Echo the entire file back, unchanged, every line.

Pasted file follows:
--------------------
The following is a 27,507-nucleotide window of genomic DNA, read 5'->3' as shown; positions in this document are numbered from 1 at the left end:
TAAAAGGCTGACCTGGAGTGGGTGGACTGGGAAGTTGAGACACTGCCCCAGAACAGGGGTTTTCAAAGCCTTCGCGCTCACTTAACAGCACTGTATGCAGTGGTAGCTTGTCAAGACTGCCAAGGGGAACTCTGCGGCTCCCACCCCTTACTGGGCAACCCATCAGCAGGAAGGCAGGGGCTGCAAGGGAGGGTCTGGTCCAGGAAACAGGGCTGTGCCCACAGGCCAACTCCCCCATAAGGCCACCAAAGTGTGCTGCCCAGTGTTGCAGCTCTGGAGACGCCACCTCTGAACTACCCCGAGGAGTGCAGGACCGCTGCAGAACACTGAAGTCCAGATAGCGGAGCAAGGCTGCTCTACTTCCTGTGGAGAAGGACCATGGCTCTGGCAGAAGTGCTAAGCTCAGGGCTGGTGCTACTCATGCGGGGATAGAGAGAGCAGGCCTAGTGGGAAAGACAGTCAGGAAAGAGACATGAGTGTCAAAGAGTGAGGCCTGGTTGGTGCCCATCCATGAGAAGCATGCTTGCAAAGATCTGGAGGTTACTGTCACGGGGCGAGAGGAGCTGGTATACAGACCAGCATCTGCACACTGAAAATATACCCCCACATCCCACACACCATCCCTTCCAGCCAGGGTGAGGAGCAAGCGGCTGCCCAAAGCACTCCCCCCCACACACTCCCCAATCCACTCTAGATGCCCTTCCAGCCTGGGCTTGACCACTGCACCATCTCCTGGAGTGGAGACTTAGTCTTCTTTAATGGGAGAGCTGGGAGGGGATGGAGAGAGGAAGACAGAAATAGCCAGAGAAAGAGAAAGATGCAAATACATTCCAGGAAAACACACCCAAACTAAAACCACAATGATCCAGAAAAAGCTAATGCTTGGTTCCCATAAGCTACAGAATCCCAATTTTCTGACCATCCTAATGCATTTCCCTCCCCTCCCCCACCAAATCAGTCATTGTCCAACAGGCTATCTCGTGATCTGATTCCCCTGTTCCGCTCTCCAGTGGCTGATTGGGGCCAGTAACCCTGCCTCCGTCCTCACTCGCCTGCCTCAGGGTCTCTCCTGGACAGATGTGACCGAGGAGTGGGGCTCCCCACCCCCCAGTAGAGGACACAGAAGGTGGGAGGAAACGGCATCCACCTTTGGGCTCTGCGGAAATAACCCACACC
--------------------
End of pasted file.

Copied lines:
The following is a 27,507-nucleotide window of genomic DNA, read 5'->3' as shown; positions in this document are numbered from 1 at the left end:
TAAAAGGCTGACCTGGAGTGGGTGGACTGGGAAGTTGAGACACTGCCCCAGAACAGGGGTTTTCAAAGCCTTCGCGCTCACTTAACAGCACTGTATGCAGTGGTAGCTTGTCAAGACTGCCAAGGGGAACTCTGCGGCTCCCACCCCTTACTGGGCAACCCATCAGCAGGAAGGCAGGGGCTGCAAGGGAGGGTCTGGTCCAGGAAACAGGGCTGTGCCCACAGGCCAACTCCCCCATAAGGCCACCAAAGTGTGCTGCCCAGTGTTGCAGCTCTGGAGACGCCACCTCTGAACTACCCCGAGGAGTGCAGGACCGCTGCAGAACACTGAAGTCCAGATAGCGGAGCAAGGCTGCTCTACTTCCTGTGGAGAAGGACCATGGCTCTGGCAGAAGTGCTAAGCTCAGGGCTGGTGCTACTCATGCGGGGATAGAGAGAGCAGGCCTAGTGGGAAAGACAGTCAGGAAAGAGACATGAGTGTCAAAGAGTGAGGCCTGGTTGGTGCCCATCCATGAGAAGCATGCTTGCAAAGATCTGGAGGTTACTGTCACGGGGCGAGAGGAGCTGGTATACAGACCAGCATCTGCACACTGAAAATATACCCCCACATCCCACACACCATCCCTTCCAGCCAGGGTGAGGAGCAAGCGGCTGCCCAAAGCACTCCCCCCCACACACTCCCCAATCCACTCTAGATGCCCTTCCAGCCTGGGCTTGACCACTGCACCATCTCCTGGAGTGGAGACTTAGTCTTCTTTAATGGGAGAGCTGGGAGGGGATGGAGAGAGGAAGACAGAAATAGCCAGAGAAAGAGAAAGATGCAAATACATTCCAGGAAAACACACCCAAACTAAAACCACAATGATCCAGAAAAAGCTAATGCTTGGTTCCCATAAGCTACAGAATCCCAATTTTCTGACCATCCTAATGCATTTCCCTCCCCTCCCCCACCAAATCAGTCATTGTCCAACAGGCTATCTCGTGATCTGATTCCCCTGTTCCGCTCTCCAGTGGCTGATTGGGGCCAGTAACCCTGCCTCCGTCCTCACTCGCCTGCCTCAGGGTCTCTCCTGGACAGATGTGACCGAGGAGTGGGGCTCCCCACCCCCCAGTAGAGGACACAGAAGGTGGGAGGAAACGGCATCCACCTTTGGGCTCTGCGGAAATAACCCACACC